In other words, instead of having a two class problem I am dealing with 4 classes and still would like to assess performance using AUC.

# Solved – How to plot ROC curves in multiclass classification

classificationroc

#### Related Solutions

Are you sure you need a distinct ROC curve per patient? What exactly are you going to do with the AUC measures of which you have one per patient?

If you want to asses your classifier's performance, you could also randomly group your datapoints into 10 folds. The patient number would be an additional column in your data-set which your classifier can use. When you repeat that cross validation 3 times, you have 30 samples of the classifiers performance.

If the goal is to classify datapoints from unknown future patients (starting from their first datapoint), you should disregard patient numbers alltogether.

Edit: One option is Cohen's Kappa. It takes care of the no information rate. It is defined when there are no TP. Is is however undefined when the classification is perfect which may create another problem with small test-sets.

If you should know the concrete misclassification costs of FP versus FN (and perhaps the profits of TP and TN), then you should always use those as your performance metric.

You can always use macro averages of you ROC measurements or of F-measures. Usually, you would take each of both classes once as positive and once as negative and average the two performance scores. You could also give more weight to the rare class and compute a weighted macro average. This is quite unusual, but so is the approach of having this many performance measures which are all based on one patient. (Forman 2010)

I know the question is two years old and the technical answer was given in the comments, but a more elaborate answer might help others still struggling with the concepts.

OP's ROC curve wrong because he used the predicted values of his models instead of the probabilities.

**What does this mean?**

When a model is trained it learns the relationships between the input variables and the output variable. For each observation the model is shown, the model learns how probable it is that a given observation belongs to a certain class. When the model is presented with the test data it will guess for each unseen observation how probable it is to belong to a given class.

**How does the model know if an observation belongs to a class?**
During testing the model receives an observation for which it estimates a probability of 51% of belonging to Class X. How does take the decision to label as belonging to Class X or not? The researcher will set a threshold telling the model that all observations with a probability under 50% must be classified as Y and all those above must be classified as X. Sometimes the researcher wants to set a stricter rule because they're more interested in correctly predicting a given class like X rather than trying to predict all of them as well.

So you trained model has estimated a probability for each of your observations, but the threshold will ultimately decide to in which class your observation will be categorized.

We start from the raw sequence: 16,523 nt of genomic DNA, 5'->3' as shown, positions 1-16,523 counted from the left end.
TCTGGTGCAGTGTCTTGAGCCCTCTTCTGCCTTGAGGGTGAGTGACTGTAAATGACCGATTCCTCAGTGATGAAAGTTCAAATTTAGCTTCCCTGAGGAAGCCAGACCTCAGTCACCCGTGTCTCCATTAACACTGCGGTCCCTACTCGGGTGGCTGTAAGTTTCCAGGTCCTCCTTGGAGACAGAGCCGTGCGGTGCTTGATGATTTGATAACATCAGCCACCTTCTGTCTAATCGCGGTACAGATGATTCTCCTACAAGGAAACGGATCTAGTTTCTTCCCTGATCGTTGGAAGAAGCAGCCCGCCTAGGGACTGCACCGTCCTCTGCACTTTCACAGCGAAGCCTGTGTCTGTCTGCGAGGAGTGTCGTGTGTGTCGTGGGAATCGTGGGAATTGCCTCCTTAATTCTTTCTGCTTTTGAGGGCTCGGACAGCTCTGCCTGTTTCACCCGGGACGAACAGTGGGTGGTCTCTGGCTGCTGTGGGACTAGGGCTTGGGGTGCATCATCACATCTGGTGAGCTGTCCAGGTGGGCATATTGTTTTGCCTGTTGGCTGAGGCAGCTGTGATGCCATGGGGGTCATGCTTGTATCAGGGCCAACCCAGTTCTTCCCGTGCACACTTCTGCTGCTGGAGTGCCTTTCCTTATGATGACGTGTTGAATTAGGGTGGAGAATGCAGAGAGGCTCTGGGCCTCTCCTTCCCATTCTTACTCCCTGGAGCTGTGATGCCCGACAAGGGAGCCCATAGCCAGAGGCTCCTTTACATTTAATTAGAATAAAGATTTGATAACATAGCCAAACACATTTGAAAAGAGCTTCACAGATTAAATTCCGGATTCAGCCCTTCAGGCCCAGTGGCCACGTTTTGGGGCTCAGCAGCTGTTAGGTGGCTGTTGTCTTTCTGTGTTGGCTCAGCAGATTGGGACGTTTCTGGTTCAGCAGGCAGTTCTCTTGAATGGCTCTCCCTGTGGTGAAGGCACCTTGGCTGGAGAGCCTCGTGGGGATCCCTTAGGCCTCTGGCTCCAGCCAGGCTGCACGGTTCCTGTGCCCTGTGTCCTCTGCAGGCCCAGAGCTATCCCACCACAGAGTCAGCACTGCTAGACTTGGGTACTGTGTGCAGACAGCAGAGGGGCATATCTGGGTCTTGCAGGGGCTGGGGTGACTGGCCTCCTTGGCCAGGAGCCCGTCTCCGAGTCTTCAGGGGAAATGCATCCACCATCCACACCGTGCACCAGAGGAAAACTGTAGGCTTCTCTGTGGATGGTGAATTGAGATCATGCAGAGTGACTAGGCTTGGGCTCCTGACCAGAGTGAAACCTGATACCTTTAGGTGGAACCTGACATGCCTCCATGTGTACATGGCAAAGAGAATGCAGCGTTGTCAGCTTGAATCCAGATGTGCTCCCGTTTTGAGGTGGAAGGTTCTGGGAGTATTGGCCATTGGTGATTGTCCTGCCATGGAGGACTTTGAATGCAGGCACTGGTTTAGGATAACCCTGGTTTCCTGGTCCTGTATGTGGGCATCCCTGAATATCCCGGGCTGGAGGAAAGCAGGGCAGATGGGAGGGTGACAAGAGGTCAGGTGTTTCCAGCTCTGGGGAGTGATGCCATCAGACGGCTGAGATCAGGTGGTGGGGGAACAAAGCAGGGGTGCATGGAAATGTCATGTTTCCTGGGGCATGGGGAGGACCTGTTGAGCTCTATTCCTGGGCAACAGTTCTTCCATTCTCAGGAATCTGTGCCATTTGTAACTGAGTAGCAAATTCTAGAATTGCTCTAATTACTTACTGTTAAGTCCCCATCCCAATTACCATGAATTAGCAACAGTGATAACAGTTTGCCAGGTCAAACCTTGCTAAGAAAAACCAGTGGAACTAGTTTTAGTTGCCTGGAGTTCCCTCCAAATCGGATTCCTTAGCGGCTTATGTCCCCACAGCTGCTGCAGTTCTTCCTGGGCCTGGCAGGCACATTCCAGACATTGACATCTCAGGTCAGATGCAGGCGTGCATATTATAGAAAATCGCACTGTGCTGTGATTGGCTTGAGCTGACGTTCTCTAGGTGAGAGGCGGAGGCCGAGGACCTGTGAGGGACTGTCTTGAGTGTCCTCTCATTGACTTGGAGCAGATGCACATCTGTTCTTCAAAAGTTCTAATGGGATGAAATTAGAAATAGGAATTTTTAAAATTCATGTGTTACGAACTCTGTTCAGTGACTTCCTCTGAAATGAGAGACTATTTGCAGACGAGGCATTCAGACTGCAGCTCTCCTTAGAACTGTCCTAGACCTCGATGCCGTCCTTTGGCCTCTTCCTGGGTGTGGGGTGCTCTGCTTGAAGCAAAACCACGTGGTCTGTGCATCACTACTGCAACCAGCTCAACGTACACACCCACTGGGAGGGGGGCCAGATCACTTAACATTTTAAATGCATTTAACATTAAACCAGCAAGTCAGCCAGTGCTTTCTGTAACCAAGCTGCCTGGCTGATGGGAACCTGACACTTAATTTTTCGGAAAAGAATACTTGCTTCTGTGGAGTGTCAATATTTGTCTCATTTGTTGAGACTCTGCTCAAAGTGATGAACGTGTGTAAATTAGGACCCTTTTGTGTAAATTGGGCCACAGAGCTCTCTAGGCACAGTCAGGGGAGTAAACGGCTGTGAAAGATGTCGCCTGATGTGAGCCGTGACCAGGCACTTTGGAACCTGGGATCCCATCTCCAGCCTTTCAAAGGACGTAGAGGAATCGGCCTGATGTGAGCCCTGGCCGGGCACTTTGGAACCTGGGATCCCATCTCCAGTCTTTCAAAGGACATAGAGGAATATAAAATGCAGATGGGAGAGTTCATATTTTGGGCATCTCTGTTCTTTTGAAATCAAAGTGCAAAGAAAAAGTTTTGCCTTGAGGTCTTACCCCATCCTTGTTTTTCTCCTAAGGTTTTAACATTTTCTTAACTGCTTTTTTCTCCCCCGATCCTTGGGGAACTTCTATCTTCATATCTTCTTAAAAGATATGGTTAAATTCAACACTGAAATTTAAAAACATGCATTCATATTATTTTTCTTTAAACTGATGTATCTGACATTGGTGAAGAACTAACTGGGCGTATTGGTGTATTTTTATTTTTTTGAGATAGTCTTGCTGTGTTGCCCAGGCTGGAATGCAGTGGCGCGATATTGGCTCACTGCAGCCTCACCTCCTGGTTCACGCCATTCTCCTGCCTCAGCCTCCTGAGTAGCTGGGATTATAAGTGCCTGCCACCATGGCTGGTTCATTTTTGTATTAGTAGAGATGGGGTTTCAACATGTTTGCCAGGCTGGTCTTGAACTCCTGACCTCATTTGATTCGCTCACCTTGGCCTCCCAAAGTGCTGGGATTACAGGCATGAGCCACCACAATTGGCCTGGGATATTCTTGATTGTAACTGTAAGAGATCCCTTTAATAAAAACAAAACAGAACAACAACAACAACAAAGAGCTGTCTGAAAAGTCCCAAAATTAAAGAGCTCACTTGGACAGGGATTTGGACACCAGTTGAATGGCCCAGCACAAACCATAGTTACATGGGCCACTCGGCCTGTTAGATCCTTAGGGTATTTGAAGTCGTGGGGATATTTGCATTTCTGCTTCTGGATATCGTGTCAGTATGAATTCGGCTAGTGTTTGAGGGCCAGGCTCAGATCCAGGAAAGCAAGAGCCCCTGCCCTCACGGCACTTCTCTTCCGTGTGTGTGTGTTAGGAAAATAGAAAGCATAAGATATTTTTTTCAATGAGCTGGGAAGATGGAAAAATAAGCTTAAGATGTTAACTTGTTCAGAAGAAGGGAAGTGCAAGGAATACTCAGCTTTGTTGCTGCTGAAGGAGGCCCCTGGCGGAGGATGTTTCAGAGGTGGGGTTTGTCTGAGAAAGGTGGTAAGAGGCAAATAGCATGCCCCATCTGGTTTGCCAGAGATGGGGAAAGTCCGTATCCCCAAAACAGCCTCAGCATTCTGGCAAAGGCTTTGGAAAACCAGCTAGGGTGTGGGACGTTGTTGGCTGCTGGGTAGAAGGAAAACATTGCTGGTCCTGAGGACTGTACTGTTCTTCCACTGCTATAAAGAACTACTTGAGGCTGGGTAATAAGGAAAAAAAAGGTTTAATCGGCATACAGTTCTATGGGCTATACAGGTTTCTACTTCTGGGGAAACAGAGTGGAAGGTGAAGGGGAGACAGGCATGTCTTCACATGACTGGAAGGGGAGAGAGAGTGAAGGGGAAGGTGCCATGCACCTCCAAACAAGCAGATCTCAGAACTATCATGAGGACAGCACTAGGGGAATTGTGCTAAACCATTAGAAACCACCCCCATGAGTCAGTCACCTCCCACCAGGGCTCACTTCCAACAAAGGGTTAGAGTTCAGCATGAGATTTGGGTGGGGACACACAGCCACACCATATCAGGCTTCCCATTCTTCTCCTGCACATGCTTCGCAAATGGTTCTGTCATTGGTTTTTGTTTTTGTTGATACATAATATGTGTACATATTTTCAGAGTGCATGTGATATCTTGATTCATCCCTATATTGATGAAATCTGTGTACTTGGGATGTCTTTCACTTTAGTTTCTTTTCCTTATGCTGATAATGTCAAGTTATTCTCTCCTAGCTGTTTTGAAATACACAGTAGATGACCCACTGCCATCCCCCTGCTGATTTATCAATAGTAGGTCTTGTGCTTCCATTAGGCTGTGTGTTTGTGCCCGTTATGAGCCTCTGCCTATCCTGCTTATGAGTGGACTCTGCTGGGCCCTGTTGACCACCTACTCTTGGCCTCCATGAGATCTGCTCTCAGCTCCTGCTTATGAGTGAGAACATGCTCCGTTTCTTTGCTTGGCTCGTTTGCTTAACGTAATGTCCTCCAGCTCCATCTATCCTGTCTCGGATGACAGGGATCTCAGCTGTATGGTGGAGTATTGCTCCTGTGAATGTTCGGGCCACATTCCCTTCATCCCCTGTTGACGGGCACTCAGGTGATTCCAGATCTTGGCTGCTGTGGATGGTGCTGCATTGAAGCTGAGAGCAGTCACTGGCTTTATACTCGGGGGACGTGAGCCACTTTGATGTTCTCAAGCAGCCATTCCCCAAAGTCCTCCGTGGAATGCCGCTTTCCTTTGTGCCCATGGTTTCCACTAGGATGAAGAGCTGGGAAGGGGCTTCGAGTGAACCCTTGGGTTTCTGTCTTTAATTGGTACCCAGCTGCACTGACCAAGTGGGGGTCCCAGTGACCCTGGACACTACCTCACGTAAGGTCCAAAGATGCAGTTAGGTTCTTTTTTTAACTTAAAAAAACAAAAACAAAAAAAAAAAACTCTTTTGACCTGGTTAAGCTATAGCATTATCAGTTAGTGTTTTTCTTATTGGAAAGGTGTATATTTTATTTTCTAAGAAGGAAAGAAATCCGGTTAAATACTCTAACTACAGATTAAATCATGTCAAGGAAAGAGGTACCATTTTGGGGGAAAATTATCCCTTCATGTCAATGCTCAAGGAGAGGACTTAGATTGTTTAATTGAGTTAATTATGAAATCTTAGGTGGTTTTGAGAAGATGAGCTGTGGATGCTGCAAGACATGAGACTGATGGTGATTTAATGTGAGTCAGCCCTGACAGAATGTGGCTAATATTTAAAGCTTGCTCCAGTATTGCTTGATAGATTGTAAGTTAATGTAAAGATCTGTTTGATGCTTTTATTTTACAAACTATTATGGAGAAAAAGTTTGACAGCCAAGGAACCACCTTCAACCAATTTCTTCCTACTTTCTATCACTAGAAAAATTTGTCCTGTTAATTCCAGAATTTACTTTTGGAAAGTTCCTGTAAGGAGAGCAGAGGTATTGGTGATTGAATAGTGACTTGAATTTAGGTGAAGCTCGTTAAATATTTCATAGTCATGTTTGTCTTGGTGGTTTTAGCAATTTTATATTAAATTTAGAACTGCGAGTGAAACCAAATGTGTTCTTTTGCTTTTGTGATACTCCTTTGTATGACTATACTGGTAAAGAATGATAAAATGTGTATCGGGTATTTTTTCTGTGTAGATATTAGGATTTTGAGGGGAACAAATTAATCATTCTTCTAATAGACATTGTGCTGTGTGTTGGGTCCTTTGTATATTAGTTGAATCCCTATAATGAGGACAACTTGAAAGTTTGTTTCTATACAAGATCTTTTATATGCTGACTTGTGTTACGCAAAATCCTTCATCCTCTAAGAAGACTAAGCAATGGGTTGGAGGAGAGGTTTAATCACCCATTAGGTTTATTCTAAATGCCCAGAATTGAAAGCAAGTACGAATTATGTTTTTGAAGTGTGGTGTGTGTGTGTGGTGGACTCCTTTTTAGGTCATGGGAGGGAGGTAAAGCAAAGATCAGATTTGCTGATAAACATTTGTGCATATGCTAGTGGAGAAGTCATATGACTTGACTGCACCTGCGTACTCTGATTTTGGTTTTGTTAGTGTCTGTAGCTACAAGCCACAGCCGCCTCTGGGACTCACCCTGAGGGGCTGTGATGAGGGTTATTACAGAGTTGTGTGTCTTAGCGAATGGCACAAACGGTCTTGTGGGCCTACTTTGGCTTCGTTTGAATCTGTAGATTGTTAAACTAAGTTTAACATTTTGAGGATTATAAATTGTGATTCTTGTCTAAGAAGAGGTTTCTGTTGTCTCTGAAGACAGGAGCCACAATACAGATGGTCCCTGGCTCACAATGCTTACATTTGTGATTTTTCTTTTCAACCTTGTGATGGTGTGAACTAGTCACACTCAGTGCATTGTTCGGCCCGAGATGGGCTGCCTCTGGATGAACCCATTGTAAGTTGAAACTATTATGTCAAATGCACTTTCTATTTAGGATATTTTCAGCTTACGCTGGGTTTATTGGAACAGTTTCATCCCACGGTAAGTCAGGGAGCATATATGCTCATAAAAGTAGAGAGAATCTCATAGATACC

**Why does this matter?**

The curve created by the ROC plots a point for each of the True positive rate and false positive rate of your model at different threshold levels. This helps the researcher to see the trade-off between the FPR and TPR for all threshold levels.

So when you pass the predicted values instead of the predicted probabilities to your ROC you will only have one point because these values were calculated using one specific threshold. Because that point is the TPR and FPR of your model for one specific threshold level.

What you need to do is use the probabilities instead and let the threshold vary.

Run your model as such:

```
from sklearn.neighbors import KNeighborsClassifier
knn = KNeighborsClassifier()
knn_model = knn.fit(X_train,y_train)
#Use the values for your confusion matrix
knn_y_model = knn_model.predict(X=X_test)
# Use the probabilities for your ROC and Precision-recall curves
knn_y_proba = knn_model.predict_proba(X=X_test)
```

When creating your confusion matrix you will use the values of your model

```
from mlxtend.plotting import plot_confusion_matrix
fig, ax = plot_confusion_matrix(conf_mat=confusion_matrix(y_test,knn_y_model),
show_absolute=True,show_normed=True,colorbar=True)
plt.title("Confusion matrix - KNN")
plt.ylabel('True label')
plt.xlabel('Predicted label'
```

When creating your ROC curve you will use the probabilities

```
import scikitplot as skplt
plot = skplt.metrics.plot_roc(y_test, knn_y_proba)
plt.title("ROC Curves - K-Nearest Neighbors")
```

## Best Answer

It seems you are looking for multi-class ROC analysis, which is a kind of multi-objective optimization covered in a tutorial at ICML'04. As in several multi-class problem, the idea is generally to carry out pairwise comparison (one class vs. all other classes, one class vs. another class, see (1) or the

Elements of Statistical Learning), and there is a recent paper by Landgrebe and Duin on that topic, Approximating the multiclass ROC by pairwise analysis, Pattern Recognition Letters 2007 28: 1747-1758. Now, for visualization purpose, I've seen some papers some time ago, most of them turning around volume under the ROC surface (VUS) or Cobweb diagram.I don't know, however, if there exists an R implementation of these methods, although I think the

`stars()`

function might be used for cobweb plot. I just ran across a Matlab toolbox that seems to offer multi-class ROC analysis, PRSD Studio.Other papers that may also be useful as a first start for visualization/computation:

References:1. Allwein, E.L., Schapire, R.E. and Singer, Y. (2000). Reducing multiclass to binary: A unifying approach for margin classifiers.

Journal of Machine Learning Research,1:113–141.